Yes my friends, this is my HDR photo of the Reflecting Pool which is located between the Lincoln Memorial (Look close. You’ll see it way back there) and the WWII Memorial in Washington DC. Sure it’s not what you would expect but it will be nice when they’ve completed construction (or reconstruction?).
My real intention in this post is to kind of challenge the idea that truly realistic High Dynamic Range (HDR) photographs can be achieved with a single image. As you’ll see, raw images have enough data to get pretty close. I think I’ve read that there can be a latitude of up to 5 ev with raw images. But, even with that, I have to really increase my post-processing effort to even come close to the results that can easily be achieved by using five or more images that are shot at 1 ev intervals. I hope that makes sense to you.
- Through the Fence – Singe Image HDR Balancing Act
I’ll now compare a single shot of this image (the middle of the brackets) showing my starting point on the left and what it looks like after tone mapping on the right. I had to do lots of adjustments in Photoshop Camera Raw to produce the starting image.
I’m thankful that Adobe Photoshop is such a powerful tool. The clouds needed burning in at the shadow areas and the dirt areas and trees were warmed up with Hue/Saturation. The sky was also darkened a little using Hue/Saturation.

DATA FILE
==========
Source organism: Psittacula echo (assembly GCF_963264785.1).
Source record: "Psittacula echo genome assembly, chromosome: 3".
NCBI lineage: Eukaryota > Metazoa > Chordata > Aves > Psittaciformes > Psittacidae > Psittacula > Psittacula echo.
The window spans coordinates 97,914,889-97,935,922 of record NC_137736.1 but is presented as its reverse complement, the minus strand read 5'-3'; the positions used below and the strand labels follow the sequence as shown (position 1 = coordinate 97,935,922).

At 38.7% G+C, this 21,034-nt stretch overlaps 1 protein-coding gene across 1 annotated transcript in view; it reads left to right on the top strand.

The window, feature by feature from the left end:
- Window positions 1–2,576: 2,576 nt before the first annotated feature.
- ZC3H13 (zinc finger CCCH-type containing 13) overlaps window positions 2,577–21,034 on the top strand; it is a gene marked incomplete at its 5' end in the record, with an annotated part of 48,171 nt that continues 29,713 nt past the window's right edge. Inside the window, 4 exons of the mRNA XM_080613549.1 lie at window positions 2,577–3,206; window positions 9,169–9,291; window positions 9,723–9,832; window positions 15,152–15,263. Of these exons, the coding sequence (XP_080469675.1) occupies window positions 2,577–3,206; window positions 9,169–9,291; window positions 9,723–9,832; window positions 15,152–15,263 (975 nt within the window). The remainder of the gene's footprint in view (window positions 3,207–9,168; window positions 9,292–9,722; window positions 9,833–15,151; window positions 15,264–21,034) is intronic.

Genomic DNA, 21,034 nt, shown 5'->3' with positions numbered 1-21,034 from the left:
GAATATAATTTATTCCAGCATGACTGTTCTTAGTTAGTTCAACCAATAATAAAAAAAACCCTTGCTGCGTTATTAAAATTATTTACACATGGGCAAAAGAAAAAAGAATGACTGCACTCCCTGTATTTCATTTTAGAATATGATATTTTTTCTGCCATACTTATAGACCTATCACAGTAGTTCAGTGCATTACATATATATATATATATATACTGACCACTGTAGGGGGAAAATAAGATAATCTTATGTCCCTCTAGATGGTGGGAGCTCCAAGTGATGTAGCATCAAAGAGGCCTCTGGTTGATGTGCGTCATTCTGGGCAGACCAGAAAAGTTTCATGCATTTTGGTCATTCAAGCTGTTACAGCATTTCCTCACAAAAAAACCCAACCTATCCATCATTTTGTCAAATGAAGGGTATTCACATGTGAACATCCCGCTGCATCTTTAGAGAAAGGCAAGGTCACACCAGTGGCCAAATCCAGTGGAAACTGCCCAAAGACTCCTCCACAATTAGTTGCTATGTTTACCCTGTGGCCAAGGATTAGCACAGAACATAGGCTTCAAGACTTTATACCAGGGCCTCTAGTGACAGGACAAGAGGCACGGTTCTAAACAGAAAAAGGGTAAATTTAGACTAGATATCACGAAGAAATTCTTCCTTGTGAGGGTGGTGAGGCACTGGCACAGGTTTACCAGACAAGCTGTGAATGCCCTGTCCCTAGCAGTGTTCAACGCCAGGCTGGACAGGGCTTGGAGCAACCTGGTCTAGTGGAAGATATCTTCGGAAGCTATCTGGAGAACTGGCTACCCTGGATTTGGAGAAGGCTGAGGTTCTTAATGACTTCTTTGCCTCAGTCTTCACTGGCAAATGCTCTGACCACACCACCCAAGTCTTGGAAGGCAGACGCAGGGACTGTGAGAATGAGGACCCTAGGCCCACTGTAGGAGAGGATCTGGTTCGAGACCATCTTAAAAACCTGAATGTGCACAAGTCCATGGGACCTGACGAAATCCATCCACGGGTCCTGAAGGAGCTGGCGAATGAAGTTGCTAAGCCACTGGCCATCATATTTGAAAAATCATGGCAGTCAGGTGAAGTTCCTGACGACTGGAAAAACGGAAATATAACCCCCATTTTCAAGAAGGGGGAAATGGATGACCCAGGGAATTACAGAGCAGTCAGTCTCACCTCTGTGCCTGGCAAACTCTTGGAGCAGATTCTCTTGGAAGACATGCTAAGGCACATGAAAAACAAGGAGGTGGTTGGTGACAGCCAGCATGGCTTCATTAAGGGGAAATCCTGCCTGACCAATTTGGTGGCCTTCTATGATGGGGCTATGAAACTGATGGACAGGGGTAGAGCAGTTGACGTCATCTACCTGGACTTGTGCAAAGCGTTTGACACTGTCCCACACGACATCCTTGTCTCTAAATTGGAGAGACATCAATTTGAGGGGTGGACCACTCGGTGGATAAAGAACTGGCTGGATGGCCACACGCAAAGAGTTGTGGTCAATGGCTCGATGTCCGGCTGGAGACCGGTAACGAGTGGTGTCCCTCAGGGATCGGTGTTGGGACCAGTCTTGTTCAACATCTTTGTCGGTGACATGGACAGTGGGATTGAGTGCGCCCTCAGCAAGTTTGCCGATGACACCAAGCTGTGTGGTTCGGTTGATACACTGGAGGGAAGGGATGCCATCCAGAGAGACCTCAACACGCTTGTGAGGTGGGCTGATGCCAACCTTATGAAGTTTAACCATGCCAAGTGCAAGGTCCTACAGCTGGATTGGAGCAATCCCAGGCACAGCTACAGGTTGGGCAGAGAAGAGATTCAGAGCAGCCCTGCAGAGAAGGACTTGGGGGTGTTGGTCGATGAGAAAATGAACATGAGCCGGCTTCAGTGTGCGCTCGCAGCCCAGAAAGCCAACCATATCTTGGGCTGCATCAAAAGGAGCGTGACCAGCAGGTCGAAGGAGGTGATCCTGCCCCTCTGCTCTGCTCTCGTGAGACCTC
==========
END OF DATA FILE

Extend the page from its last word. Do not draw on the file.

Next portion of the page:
The hardest thing to achieve when simulating HDR (pseudo-HDR) with a single image like this is to get a good balance with highlights and shadows. After doing the Shadows/Highlight balancing act, I had to work each area individually to get this result. This single image approach takes much more work to get the balance that comes automatically when multiple exposure images are combined.
- Through the Fence – Let’s Take Five
So, why do multiple image, true HDR? I hope you’ll see why with the photos below. This before and after Tone Mapping was produced with five images that were exposed 1 stop apart from -2 to +2 ev. The first image is what came out of Nik HDR Efex Pro without any post processing; just the combined shots.
Right off the bat, you can see a smoother tonal blending between the light and shadow areas. There actually is more depth in the shot since it looks more realistic than the single image example. After all, the camera can’t record what our eyes naturally see, with only one exposure.
The tone mapped, messed with image on the right has even more depth since the highlight and shadow areas have retained much more detail. And I’m sure that those of you who have used the HDR tools can see where I’ve enhanced certain areas for a more dramatic effect. Like the foreground areas; more structure and color tones; warmer yellow and red. And since it’s rare that we actually see total black and total white in nature, I’ve left those out. (Well maybe the fence and a couple of really dark spots.)
True multiple image HDR is the best simulation of what we actually see. But, the best visual end result, either true HDR or pseudo-HDR, can only be determined by personal choice.